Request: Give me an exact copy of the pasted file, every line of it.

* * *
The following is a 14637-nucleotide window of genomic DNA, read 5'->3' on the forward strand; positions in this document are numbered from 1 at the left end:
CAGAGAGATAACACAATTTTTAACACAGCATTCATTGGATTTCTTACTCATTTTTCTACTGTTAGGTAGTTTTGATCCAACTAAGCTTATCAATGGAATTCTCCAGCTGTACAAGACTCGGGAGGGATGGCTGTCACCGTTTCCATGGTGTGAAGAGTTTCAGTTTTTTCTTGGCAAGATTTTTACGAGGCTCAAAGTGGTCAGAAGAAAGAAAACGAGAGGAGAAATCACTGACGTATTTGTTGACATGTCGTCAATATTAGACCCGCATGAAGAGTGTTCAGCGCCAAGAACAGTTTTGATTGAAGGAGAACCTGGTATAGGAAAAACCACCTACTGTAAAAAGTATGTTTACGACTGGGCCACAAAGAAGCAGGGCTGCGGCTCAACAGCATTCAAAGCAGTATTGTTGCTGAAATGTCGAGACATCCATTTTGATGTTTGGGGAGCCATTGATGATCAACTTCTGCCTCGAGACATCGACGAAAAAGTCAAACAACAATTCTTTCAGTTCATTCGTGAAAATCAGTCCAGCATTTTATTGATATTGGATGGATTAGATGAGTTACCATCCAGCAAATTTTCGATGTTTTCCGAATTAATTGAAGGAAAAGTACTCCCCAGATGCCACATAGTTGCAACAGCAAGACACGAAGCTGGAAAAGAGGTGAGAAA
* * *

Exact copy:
The following is a 14637-nucleotide window of genomic DNA, read 5'->3' on the forward strand; positions in this document are numbered from 1 at the left end:
CAGAGAGATAACACAATTTTTAACACAGCATTCATTGGATTTCTTACTCATTTTTCTACTGTTAGGTAGTTTTGATCCAACTAAGCTTATCAATGGAATTCTCCAGCTGTACAAGACTCGGGAGGGATGGCTGTCACCGTTTCCATGGTGTGAAGAGTTTCAGTTTTTTCTTGGCAAGATTTTTACGAGGCTCAAAGTGGTCAGAAGAAAGAAAACGAGAGGAGAAATCACTGACGTATTTGTTGACATGTCGTCAATATTAGACCCGCATGAAGAGTGTTCAGCGCCAAGAACAGTTTTGATTGAAGGAGAACCTGGTATAGGAAAAACCACCTACTGTAAAAAGTATGTTTACGACTGGGCCACAAAGAAGCAGGGCTGCGGCTCAACAGCATTCAAAGCAGTATTGTTGCTGAAATGTCGAGACATCCATTTTGATGTTTGGGGAGCCATTGATGATCAACTTCTGCCTCGAGACATCGACGAAAAAGTCAAACAACAATTCTTTCAGTTCATTCGTGAAAATCAGTCCAGCATTTTATTGATATTGGATGGATTAGATGAGTTACCATCCAGCAAATTTTCGATGTTTTCCGAATTAATTGAAGGAAAAGTACTCCCCAGATGCCACATAGTTGCAACAGCAAGACACGAAGCTGGAAAAGAGGTGAGAAA